In search of a sugar's secrets

November 8, 2013
Figure 1: In the endoplasmic reticulum, N-glycosylation of proteins results in the formation of free oligosaccharides. Credit: RIKEN–Max Planck Joint Research Center

The discovery of the origin of enigmatic 'waste' sugar molecules within the cell also hints that they serve some as-yet-undefined function.

Within a cellular compartment called the (ER), certain proteins become decorated with sugar molecules by a process called N-glycosylation, before being delivered to the cell surface. This process also gives rise to a population of untethered known as free oligosaccharides (fOSs). Tadashi Suzuki, Yoichiro Harada and colleagues from the RIKEN–Max Planck Joint Research Center for Systems Chemical Biology have now determined how fOSs are produced and at the same time have uncovered some important new questions.

The oligosaccharyltransferase (OST) enzyme complex facilitates N-glycosylation by transferring preassembled sugar structures from dolichyl pyrophosphoryl-linked oligosaccharide (DLO) molecules onto the target protein. Scientists had long believed that fOSs result from the breakdown of DLOs until Suzuki discovered an enzyme in the cytoplasm called peptide:N-glycanase (PNGase) that can generate fOSs by acting on improperly folded glycosylated proteins. While initially skeptical, the scientific community eventually embraced this as the primary mechanism for fOS production. Suzuki, however, suspected that the biological picture was even more complicated, particularly since lacking PNGase still produce low levels of fOSs.

To clarify the situation, he and Harada set out in search of this yet-undiscovered source of fOSs. First, they verified that PNGase-deficient yeast cells produce fOSs within the ER, which are subsequently exported to and degraded in the cytosol. Prior studies suggested that OST—the same enzyme that drives N-glycosylation—can also break down DLOs to yield fOSs. After obtaining initial data to support this hypothesis from experiments with mutant yeast strains, Harada went through the laborious process of isolating the intact, eight-protein OST complex. Experiments with purified OST showed that the enzyme can indeed convert DLO molecules into fOSs, providing new support for the DLO-centered model of fOS production.

Importantly, the research revealed that a sharp increase in the concentration of available DLOs does not lead to an equivalent bump in fOS production, suggesting that this is not an accidental process. "Our data suggest that OST-mediated fOS release is a highly regulated reaction," says Suzuki. Given that mammalian cells appear to produce the majority of their fOSs through a similar non-PNGase mechanism, Suzuki hypothesizes that this pathway may serve some specific function in higher eukaryotes, which his team hopes to uncover in future studies. "It looks like a waste if fOSs are merely the junk produced by erroneous activity of OST," he says. "We believe there must be a reason for cells to engage in such an apparent waste of energy."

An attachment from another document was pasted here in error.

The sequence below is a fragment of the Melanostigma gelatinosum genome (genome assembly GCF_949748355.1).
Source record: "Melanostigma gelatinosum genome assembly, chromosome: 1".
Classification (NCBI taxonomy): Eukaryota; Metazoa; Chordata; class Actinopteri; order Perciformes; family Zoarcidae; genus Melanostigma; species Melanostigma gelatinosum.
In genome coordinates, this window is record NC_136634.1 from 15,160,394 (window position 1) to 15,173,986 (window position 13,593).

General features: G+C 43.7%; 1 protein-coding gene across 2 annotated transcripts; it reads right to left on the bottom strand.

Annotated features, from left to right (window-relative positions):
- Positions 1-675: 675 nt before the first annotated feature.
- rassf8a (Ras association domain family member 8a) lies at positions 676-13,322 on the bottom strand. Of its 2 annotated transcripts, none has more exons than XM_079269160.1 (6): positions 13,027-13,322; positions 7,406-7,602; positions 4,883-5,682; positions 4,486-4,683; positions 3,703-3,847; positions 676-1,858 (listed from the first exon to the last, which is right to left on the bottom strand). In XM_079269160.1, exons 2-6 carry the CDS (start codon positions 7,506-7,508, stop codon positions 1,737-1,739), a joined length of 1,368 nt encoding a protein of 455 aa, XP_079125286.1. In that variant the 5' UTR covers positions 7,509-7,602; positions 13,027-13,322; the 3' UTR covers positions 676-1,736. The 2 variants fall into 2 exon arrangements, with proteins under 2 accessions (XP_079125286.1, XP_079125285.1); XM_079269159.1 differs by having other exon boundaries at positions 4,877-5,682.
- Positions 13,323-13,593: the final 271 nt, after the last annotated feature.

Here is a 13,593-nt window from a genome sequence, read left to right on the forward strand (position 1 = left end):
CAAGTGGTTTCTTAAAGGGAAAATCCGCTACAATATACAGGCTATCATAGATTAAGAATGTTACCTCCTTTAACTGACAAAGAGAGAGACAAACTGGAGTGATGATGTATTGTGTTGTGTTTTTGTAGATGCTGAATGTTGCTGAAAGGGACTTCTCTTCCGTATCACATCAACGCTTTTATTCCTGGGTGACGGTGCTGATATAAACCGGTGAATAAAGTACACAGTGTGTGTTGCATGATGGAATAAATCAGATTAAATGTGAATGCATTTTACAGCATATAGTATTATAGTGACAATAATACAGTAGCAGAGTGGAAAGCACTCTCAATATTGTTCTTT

Explore further: Weighing up the causes of obesity

More information: Harada, Y., Buser, R., Ngwa, E. M., Hirayama, H., Aebi, M. & Suzuki, T. Eukaryotic oligosaccharyltransferase generates free oligosaccharides during N-glycosylation. The Journal of Biological Chemistry advance online publication, 23 September 2013 DOI: 10.1074/jbc.M113.486985

Related Stories

It takes a sugar to catch a sugar

December 2, 2011

After every meal, the hormone insulin is released into the bloodstream, issuing instructions to target cells to begin taking up excess sugar. In some situations, however, cells stop responding to these signals; and this insulin-resistant ...

Specific sugar molecule causes growth of cancer cells

September 16, 2013

The process of glycosylation, where sugar molecules are attached to proteins, has long been of interest to scientists, particularly because certain sugar molecules are present in very high numbers in cancer cells. It now ...

Cell nuclei harbor factories that transcribe genes

September 27, 2013

Our genetic heritage is contained—and protected—in the nucleus of the cells that compose us. Copies of the DNA exit the nucleus to be read and translated into proteins in the cell cytoplasm. The transit between the nucleus ...

Recommended for you

A composite thread that varies in rigidity

October 27, 2016

EPFL scientists have developed a new type of composite thread that varies in stiffness depending on its temperature. Applications range from multifunctional robots to knitted casts, and even tunable medical devices.

Turning CO2 to stone

October 25, 2016

Earth has limits to the amount of carbon dioxide in its atmosphere before the environment as we know it starts to change. Too much CO2 absorbed by the oceans makes the water more acidic. Too much in the atmosphere warms the ...


Please sign in to add a comment. Registration is free, and takes less than a minute. Read more

Click here to reset your password.
Sign in to get notified via email when new comments are made.